A total of 15 different NFL playing rule changes were proposed by teams for the 2023 season, five of which involve challenges and replay. There’s one potential rule change that might resonate with Pittsburgh Steelers fans a little more than the others.
The New York Jets would like to outlaw the “split-flow” block, which is when an offensive player motions past the center and aims below a defender’s waist. All-Pro linebacker T.J. Watt absorbed a similar sort of hit from then-Detroit Lions tight end T.J. Hockenson last preseason.
TJ Watt banged up by thick cut block. Why was he even in the friggin game? pic.twitter.com/TcR6i4NV5Q
— Andrew Fillipponi (@ThePoniExpress) August 28, 2022
Watt left the game with a hobbled knee, which was cause for a conversation on the topic. He later spoke about the problems that come from and how it handicaps a defender, saying, “I don’t know how you can really play that block and get in the ‘C’ gap area effectively, so just going to have to figure that one out, I guess.”
Earlier in the same preseason, the New York Giants’ Kayvon Thibodeaux missed time because of the same type of play. The New York Jets submitted the idea citing player safety as the reason.
As of now, the cut block is legal within the tackle box. Prohibited contact with the rule includes lowering the head and making forcible contact with any part of the helmet against any part of the defensive player’s body.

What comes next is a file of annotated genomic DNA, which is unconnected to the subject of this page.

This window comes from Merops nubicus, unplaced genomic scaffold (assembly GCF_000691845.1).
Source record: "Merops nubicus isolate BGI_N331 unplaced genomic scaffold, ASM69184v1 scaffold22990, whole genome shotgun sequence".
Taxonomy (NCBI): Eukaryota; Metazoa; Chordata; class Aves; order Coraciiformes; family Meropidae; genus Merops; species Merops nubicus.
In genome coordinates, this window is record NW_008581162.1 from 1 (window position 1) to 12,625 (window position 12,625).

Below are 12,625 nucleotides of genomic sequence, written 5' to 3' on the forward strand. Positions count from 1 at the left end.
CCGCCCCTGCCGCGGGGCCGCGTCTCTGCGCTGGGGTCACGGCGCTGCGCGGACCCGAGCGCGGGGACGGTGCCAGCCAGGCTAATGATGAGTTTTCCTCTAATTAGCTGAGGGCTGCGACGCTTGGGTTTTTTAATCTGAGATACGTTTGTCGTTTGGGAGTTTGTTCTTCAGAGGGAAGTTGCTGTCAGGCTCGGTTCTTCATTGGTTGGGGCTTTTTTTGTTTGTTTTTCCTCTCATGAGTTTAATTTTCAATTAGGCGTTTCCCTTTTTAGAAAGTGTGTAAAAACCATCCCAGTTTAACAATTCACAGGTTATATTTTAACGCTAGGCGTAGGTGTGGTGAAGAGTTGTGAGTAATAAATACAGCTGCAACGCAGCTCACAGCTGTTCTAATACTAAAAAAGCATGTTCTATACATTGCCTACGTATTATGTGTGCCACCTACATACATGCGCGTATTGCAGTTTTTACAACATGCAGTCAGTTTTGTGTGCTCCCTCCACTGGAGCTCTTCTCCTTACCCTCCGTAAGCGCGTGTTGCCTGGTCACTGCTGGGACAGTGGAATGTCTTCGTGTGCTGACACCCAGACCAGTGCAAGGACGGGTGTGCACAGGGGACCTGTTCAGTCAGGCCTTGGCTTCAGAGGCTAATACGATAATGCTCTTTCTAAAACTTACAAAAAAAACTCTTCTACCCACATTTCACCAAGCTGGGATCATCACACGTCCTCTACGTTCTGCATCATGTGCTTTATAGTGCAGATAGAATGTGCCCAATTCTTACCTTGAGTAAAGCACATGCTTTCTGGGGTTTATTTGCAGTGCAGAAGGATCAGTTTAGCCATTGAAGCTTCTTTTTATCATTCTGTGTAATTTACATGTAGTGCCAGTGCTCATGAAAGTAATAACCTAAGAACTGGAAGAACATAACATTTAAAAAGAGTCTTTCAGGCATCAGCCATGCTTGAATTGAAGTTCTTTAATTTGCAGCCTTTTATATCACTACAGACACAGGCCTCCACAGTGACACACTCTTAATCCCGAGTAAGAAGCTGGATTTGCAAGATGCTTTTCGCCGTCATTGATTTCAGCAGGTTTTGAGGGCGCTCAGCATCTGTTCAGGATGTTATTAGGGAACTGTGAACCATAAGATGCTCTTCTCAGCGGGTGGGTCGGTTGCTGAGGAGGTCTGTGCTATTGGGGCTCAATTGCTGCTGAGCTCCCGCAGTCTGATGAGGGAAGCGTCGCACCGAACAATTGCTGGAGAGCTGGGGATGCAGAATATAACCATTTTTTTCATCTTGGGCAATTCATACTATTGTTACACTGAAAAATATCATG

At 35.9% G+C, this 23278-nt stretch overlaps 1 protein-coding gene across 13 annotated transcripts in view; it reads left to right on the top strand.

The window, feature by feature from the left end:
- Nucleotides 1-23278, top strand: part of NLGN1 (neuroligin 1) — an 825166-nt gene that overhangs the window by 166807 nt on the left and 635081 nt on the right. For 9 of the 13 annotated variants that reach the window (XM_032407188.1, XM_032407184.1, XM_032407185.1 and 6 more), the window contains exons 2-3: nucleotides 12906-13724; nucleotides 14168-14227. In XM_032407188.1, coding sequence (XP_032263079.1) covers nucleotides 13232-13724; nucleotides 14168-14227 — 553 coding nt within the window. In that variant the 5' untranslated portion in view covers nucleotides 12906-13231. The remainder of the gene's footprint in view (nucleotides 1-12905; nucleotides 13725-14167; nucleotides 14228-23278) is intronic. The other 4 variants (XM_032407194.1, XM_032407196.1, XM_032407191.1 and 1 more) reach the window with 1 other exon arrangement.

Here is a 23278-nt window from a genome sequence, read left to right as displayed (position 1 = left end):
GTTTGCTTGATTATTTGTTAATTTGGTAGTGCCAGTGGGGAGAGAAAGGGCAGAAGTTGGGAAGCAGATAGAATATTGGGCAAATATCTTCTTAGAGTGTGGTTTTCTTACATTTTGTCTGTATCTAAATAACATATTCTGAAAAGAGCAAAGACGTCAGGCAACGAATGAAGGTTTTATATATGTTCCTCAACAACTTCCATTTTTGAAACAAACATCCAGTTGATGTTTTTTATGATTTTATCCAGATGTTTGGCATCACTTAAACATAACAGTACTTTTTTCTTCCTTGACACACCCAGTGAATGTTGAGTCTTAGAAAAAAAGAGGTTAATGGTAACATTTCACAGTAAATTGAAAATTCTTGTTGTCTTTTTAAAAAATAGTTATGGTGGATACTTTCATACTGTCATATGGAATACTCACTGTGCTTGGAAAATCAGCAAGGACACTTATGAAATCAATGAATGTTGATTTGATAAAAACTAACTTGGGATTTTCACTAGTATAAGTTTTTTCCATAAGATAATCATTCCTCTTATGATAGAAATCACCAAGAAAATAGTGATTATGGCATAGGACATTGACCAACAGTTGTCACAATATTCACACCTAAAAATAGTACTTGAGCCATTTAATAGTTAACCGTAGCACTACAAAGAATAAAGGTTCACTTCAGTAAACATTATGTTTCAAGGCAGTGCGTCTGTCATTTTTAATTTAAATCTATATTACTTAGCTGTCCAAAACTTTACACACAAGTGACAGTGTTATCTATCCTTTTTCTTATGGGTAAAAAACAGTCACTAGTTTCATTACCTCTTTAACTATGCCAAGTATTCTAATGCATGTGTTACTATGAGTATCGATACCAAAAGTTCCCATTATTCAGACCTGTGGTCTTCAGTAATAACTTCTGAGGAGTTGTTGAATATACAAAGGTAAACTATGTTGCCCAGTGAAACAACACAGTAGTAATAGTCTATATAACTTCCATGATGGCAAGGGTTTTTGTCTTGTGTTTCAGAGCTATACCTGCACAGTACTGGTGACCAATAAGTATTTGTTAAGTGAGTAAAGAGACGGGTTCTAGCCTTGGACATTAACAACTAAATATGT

Expanding the illegal crackback rule would be welcomed by plenty of defenders, among them Steelers defensive lineman Cam Heyward, who’s also a player’s union representative.
“I know it’s a legal play right now,” Heyward said to reporters following Watt’s injury. “We’ve cleaned up where the DB can’t shoot the gap and go at the O-lineman. We should work towards player safety, because it’s a bang-bang play where a tight end goes up and goes straight for your knees.”
Other NFL rule change proposals include the Houston Texans wanting to give the replay official the jurisdiction to review failed fourth-down tries and the Philadelphia Eagles trying to create an alternative to the onside kick.
The owners will consider any rule change when they meet later this month in Phoenix.